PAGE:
Guvench, Olgun
Revealing the mechanisms of protein disorder and N-glycosylation in CD44-hyaluronan binding using molecular simulation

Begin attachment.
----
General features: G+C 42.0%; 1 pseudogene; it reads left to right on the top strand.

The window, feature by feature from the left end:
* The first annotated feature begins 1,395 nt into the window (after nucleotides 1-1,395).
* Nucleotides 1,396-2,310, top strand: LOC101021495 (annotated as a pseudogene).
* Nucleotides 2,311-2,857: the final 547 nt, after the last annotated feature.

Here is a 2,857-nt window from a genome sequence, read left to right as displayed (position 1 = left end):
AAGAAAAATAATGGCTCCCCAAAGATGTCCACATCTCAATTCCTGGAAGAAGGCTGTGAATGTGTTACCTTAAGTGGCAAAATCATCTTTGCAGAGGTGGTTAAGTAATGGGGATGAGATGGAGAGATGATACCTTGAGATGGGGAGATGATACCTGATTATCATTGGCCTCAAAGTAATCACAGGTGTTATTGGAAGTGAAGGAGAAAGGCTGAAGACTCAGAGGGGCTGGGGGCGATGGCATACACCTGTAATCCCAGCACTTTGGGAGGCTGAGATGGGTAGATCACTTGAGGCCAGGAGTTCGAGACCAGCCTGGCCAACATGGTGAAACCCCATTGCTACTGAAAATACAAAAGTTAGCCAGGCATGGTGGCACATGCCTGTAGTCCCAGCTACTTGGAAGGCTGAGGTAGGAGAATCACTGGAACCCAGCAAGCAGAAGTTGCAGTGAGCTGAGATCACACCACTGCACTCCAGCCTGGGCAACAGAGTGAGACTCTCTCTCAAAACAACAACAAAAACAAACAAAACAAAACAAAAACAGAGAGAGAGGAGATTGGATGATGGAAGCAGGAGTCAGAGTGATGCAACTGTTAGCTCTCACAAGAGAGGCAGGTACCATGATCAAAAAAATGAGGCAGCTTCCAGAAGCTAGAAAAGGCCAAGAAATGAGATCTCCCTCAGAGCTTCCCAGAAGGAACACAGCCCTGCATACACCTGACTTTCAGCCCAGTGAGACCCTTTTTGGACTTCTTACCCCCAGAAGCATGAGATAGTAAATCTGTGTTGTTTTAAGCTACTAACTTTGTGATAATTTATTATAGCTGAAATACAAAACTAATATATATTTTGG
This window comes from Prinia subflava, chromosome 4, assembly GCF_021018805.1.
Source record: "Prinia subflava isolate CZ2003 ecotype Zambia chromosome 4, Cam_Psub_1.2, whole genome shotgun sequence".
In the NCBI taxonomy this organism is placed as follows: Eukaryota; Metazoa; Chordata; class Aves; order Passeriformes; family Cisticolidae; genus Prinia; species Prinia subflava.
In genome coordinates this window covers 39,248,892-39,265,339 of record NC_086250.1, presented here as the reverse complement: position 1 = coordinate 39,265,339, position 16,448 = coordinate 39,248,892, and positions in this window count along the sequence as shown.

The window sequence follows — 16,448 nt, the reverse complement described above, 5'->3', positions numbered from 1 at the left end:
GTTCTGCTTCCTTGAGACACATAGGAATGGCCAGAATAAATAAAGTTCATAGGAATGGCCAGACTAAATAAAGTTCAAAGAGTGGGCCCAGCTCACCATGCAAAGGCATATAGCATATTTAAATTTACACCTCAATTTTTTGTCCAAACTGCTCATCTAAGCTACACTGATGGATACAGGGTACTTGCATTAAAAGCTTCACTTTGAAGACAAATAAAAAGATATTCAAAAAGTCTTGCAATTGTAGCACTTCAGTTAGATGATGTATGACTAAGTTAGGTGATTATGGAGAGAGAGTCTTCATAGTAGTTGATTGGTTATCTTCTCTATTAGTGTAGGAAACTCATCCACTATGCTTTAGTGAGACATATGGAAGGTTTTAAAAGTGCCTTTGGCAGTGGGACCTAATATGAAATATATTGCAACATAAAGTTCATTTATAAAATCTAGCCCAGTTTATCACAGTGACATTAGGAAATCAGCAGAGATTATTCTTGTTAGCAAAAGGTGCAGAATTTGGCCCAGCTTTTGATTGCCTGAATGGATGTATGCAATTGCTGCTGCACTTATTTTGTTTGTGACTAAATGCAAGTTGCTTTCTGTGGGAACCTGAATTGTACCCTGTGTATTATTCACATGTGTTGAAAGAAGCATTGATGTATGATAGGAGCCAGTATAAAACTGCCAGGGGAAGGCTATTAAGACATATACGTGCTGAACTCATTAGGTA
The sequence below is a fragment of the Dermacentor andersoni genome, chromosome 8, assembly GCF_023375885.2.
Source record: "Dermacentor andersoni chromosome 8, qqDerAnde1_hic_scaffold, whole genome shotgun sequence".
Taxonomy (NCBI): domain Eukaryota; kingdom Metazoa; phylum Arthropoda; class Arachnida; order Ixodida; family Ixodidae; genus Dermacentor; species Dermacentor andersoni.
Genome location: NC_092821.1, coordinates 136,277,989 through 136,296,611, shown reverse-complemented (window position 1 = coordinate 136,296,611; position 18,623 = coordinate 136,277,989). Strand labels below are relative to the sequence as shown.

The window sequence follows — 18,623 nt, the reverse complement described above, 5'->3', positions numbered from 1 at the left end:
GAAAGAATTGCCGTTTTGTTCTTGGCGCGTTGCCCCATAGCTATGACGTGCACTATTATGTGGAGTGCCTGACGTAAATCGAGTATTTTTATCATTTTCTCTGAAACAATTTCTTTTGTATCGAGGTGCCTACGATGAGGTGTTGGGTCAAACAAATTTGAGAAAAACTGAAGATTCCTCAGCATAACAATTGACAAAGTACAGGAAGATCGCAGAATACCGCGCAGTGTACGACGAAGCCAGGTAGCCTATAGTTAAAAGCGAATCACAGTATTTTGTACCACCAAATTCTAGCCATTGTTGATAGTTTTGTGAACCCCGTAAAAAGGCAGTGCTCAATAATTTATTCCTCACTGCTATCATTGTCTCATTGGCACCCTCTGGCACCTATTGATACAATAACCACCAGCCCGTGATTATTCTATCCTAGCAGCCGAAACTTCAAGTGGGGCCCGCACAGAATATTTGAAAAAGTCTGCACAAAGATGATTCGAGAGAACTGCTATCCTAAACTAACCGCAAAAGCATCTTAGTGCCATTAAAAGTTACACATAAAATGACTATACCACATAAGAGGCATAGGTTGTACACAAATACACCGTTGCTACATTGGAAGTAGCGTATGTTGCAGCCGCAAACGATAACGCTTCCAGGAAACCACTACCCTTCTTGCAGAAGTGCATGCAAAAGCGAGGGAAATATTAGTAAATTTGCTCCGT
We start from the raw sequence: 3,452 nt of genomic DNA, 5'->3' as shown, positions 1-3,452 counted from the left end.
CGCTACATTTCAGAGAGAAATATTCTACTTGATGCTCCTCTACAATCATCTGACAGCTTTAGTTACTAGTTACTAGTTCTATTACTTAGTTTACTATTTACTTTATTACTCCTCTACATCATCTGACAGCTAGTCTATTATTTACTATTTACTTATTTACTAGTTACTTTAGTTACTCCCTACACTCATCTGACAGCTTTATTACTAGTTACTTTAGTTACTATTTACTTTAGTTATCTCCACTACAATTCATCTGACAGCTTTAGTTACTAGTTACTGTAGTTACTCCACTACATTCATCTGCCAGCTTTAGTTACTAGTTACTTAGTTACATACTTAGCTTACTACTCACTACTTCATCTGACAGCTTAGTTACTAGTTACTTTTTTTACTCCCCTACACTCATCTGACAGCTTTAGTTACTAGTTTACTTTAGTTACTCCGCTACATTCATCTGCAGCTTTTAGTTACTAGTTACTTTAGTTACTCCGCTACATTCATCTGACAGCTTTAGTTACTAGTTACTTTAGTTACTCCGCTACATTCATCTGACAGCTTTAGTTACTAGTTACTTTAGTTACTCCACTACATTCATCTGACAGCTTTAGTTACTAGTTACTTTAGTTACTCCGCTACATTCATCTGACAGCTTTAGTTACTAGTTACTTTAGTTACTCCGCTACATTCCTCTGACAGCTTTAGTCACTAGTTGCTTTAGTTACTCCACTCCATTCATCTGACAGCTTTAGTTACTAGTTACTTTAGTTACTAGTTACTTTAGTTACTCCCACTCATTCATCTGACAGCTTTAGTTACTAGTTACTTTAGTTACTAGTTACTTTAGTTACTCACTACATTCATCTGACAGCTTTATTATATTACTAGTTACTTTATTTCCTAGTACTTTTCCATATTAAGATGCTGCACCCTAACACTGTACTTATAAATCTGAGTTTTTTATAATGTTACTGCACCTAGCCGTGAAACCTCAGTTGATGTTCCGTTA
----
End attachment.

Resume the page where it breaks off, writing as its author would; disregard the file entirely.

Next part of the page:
The extracellular N-terminal hyaluronan binding domain (HABD) of CD44 is a small globular domain that confers hyaluronan (HA) binding functionality to this large transmembrane glycoprotein. When recombinantly expressed by itself, HABD exists as a globular water-soluble protein that retains the capacity to bind HA. This has enabled atomic-resolution structural biology experiments that have revealed the structure of HABD and its binding mode with oligomeric HA. Such experiments have also pointed to an order-to-disorder transition in HABD that is associated with HA binding. However, it had remained unclear how this structural transition was involved in binding since it occurs in a region of HABD distant from the HA-binding site. Furthermore, HABD is known to be N-glycosylated, and such glycosylation can diminish HA binding when the associated N-glycans are capped with sialic acid residues. The intrinsic flexibility of disordered proteins and of N-glycans makes it difficult to apply experimental structural biology approaches to probe the molecular mechanisms of how the order-to-disorder transition and N-glycosylation can modulate HA binding by HABD. We review recent results from molecular dynamics simulations that provide atomic-resolution mechanistic understanding of such modulation to help bridge gaps between existing experimental binding and structural biology data. Findings from these simulations include: Tyr42 may function as a molecular switch that converts the HA-binding site from a low affinity to a high affinity state; in the partially disordered form of HABD, basic amino acids in the C-terminal region can gain sufficient mobility to form direct contacts with bound HA to further stabilize binding; and terminal sialic acids on covalently attached N-glycans can form charge-paired hydrogen bonding interactions with basic amino acids that could otherwise bind to HA, thereby blocking HA binding to glycosylated CD44 HABD.


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